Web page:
Charlie Woods stole the show at last year’s PNC Championship, showing off incredible skills for an 11-year-old, not to mention so many of his father’s famous mannerisms. Tiger was nervous for him, understandably, but Charlie thrived in the spotlight, showing off his dad’s laser focus, the spinning club twirls, and even his dad’s trademark fist pumps. Charlie’s 5-wood from 175 yards to 3 feet to set up an eagle-3 at the par-5 third hole in last year’s PNC made the evening highlights of every media outlet on the planet. Along with PGA TOUR Commissioner Jay Monahan and Jay’s dad, Joe Monahan, longtime IMG executive Alastair Johnston – the creator of the Father-Son event born in 1995 – joined Tiger and Charlie for a pro-am round at the PNC a year ago. Tiger was clearly different, Johnston said, so filled with joy to watch his son in the arena. Johnston has had an interesting window into the life of Tiger, not only through his management company, IMG, but as his former next-door neighbor back when Woods lived in the tony gated Isleworth enclave in Orlando. In fact, Woods was awash in accolades upon returning to Florida following his mind-blowing, 12-shot victory at the 1997 Masters, the first of his 15 major championships. He went out to retrieve his mail one day, and Johnston wanted to offer his own congratulations. You know, Johnston told Woods, you now are qualified to play in the Father-Son.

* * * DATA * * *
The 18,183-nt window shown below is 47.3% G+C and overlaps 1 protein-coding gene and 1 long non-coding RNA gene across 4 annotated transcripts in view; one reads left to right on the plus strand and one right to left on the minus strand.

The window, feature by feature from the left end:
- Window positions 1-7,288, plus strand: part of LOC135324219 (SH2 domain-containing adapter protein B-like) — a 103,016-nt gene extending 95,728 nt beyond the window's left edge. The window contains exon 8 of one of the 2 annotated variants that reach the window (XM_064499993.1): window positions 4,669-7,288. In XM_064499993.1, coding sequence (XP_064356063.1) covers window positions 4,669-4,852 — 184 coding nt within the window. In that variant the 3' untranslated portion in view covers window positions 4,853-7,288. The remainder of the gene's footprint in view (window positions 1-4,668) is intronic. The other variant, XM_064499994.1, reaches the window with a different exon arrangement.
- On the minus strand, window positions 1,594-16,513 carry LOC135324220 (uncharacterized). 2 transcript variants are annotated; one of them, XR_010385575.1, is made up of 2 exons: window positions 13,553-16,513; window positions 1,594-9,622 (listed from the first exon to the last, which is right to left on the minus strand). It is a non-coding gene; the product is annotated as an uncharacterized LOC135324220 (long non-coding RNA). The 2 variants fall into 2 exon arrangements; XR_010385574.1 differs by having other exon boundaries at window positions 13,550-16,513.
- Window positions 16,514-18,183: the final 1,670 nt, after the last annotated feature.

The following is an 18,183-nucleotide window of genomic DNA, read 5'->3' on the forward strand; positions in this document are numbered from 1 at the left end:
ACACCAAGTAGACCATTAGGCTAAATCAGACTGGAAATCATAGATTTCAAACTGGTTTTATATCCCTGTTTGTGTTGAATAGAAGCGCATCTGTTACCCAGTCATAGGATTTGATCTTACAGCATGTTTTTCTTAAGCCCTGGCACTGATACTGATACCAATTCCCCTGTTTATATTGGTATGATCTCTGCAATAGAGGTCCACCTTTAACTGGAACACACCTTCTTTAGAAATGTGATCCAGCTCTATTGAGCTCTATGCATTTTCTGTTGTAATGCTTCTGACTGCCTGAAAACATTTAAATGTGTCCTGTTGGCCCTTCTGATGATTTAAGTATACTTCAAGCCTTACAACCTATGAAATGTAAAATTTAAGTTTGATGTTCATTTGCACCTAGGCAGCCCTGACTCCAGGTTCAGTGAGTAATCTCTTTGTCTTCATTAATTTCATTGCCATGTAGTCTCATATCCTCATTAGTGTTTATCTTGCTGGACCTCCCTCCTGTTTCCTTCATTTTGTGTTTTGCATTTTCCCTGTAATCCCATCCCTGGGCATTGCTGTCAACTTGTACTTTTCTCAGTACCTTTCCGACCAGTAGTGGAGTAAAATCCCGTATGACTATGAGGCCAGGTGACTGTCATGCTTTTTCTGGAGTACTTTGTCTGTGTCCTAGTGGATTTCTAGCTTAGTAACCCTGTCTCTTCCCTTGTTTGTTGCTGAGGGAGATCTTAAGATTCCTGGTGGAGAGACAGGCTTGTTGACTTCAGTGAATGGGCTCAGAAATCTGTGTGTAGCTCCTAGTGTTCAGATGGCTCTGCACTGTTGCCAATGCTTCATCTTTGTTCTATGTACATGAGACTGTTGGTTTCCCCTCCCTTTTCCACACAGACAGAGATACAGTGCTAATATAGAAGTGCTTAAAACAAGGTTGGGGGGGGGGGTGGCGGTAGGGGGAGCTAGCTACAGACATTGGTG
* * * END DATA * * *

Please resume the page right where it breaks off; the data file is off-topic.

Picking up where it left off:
Alastair Johnston, statements

“He looked at me as if I had three heads, and asked, ‘What’s that?’” Johnston said via phone on Monday. laughing. “I said, ‘Oh, you’ll see.’” Johnston, who worked side by side with Arnold Palmer for many years, made a terrific discovery during a stroll through the locker room one day during the 1995 Senior PLAYERS Championship in Detroit. There were courtesy phones set up for players to use. On one phone was Jack Nicklaus. Raymond Floyd was on a phone in a different corner. On a third phone, Dave Stockton. All three men had played that afternoon, but seemed much more interested to check in with home to see how their sons were doing in various college and junior competitions. Johnston had an idea: What if there was a tournament, a real competition, in which fathers could compete alongside their sons? And to make the tournament field elite, each father needed to be a major champion (winners of THE PLAYERS later were added).